Sponsored by the U.S. Department of Energy Human Genome Program
Human Genome News Archive Edition
Human Genome News, July 1991; 3(2)
The Center for Biomedical Ethics and the Department of Human Genetics of the University of Minnesota conducted a meeting on April 18-20 to address the impact of data produced in the Human Genome Project on the norms that guide genetic counseling practice. Several issues were raised at the meeting, which was cosponsored by the NIH National Center for Human Genome Research.
A current primary goal for genetic counselors is to support client autonomy by providing complete genetic information in a nondirective way so the values of the client, not those of the professional, guide reproductive decision making. Value neutrality has long served as a guide for conveying information about the diagnosis of potentially devastating and incurable genetic conditions. Because such reproductive decisions profoundly impact family life, the values of those who will live with the consequences are given primacy.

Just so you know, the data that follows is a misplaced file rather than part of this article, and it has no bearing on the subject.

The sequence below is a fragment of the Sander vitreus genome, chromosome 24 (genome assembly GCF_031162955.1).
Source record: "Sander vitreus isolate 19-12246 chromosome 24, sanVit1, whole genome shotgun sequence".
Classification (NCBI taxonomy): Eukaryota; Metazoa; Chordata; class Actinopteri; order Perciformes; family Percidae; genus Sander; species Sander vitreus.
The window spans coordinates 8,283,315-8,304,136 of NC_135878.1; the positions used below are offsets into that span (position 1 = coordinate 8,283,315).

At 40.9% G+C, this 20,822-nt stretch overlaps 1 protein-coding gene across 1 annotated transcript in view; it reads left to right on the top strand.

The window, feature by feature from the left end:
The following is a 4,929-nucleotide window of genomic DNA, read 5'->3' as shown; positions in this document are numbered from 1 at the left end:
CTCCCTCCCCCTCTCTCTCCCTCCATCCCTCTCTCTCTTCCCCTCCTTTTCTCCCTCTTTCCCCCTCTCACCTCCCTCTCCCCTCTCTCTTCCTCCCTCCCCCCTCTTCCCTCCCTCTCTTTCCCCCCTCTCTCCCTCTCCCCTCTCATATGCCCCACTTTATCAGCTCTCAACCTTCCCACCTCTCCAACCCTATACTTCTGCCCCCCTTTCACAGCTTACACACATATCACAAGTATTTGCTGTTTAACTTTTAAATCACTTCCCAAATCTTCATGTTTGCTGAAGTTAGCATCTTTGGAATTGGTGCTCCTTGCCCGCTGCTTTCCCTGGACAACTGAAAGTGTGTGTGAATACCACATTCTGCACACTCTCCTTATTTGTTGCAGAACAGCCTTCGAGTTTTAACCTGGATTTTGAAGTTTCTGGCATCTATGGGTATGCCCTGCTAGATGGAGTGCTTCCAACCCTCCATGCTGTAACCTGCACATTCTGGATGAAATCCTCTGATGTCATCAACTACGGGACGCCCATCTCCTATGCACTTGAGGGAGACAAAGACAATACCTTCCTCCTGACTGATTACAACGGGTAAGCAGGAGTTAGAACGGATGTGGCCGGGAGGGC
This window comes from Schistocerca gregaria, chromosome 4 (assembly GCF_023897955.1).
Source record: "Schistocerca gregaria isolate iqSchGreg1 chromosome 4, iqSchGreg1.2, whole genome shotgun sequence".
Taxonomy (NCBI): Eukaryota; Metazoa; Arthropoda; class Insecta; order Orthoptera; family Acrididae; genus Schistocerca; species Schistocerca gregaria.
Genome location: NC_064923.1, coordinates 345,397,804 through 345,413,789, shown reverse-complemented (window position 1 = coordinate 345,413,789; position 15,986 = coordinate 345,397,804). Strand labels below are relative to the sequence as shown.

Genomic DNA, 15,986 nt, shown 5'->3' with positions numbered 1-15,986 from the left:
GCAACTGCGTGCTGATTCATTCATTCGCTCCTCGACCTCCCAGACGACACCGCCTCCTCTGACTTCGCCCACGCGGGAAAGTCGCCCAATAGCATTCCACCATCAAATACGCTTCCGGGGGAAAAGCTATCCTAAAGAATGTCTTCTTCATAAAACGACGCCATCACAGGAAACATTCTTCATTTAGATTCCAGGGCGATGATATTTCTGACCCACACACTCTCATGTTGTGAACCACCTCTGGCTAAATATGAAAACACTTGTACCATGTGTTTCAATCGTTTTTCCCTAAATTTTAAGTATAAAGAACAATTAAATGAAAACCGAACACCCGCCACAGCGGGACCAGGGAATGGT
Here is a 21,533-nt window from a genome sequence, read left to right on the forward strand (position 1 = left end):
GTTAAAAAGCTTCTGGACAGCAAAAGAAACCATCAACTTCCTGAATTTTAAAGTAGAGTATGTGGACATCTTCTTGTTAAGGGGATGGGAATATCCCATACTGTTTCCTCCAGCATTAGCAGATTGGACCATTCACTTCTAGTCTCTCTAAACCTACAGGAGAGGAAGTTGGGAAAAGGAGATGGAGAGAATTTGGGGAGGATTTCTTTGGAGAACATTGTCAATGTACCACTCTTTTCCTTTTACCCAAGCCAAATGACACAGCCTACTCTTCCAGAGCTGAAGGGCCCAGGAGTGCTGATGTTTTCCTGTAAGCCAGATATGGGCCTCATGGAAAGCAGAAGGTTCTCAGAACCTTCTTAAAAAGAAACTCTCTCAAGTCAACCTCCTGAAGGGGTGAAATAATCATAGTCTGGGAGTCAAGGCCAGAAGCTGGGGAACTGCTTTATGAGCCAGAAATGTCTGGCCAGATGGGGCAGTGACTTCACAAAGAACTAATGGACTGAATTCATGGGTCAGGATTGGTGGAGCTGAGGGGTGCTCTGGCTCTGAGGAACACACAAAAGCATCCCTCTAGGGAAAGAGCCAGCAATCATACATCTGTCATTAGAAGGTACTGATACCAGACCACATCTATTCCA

The Human Genome Project is likely to expand medical technologies that will enable
These new kinds of information will challenge the norm of nondirective counseling, raising questions of who provides and who receives information and how it is conveyed. As technologies make genetic information more accessible, society must decide how to use the information.
Meeting participants identified the following questions that society needs to address:
With data from the Human Genome Project increasing rapidly, problems arising from the application of new genetic knowledge in clinical practice must be addressed. The first challenge is to determine whose values will guide decision making in future genetic counseling.
Reported by Dianne Bartels
Center for Biomedical Ethics
University of Minnesota
Minneapolis, MN 55455
612/625-4917, Fax: 612/626-6800
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Human Genome Program, U.S. Department of Energy, Human Genome News (v3n2).
The Human Genome Project (HGP) was an international 13-year effort, 1990 to 2003. Primary goals were to discover the complete set of human genes and make them accessible for further biological study, and determine the complete sequence of DNA bases in the human genome. See Timeline for more HGP history.
Published from 1989 until 2002, this newsletter facilitated HGP communication, helped prevent duplication of research effort, and informed persons interested in genome research.